Untaxing Part II: Examining Modigliani-Miller’s Capital Structure Irrelevance Principle
Trillions of dollars in lost tax revenue is too much money not to be clear on the comparison between debt and equity.
Debt actually suppresses the equity-producing power of the public company.
First, we examine the capital structure using the Modigliani-Miller Theorem (1958).
The Modigliani-Miller theorem (of Franco Modigliani and Merton Miller) forms the basis for modern thinking on the capital structure of the public company. This theorem also known as the Capital Structure Irrelevance Principle states that debt and equity can be used interchangeably to finance the public company.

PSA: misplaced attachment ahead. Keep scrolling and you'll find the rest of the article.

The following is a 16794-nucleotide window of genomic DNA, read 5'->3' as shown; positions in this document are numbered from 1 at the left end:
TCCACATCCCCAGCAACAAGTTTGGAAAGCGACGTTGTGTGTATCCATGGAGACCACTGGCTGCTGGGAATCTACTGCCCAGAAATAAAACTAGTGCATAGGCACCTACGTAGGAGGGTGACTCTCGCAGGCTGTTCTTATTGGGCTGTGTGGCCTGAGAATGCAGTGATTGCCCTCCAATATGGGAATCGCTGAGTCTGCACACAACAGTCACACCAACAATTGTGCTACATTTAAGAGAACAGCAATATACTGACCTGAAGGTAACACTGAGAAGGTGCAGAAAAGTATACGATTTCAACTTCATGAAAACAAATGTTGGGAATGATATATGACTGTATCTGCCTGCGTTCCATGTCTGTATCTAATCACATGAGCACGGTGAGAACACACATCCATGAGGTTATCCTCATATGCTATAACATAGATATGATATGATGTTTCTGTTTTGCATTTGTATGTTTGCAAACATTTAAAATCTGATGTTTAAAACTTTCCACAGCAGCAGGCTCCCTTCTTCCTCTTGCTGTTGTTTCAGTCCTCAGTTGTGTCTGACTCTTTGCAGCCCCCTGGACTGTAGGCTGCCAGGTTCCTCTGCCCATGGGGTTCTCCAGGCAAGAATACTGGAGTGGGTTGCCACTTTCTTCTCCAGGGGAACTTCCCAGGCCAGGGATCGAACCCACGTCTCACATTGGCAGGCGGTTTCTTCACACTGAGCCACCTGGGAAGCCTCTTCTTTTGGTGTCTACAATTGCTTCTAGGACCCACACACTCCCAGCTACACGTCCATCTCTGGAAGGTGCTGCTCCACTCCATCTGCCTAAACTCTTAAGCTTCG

The main problem with the Modigliani-Miller theorem is that it permits the assumption that debt is a fundamental component of capitalism.
Let’s be clear. It is not the intention here to debate the merits of the excellent Modigliani-Miller Theorem which contributes to the focus on the public company capital structure. However, since debt is one of the pillars of this Theorem, students of economics and finance are left with the false belief that debt is part of the concept of capitalism and that they are supported in this belief by two Nobel Prize winners (Modigliani, 1985; Miller, 1990).
We need now to correct this false belief and reliance on debt.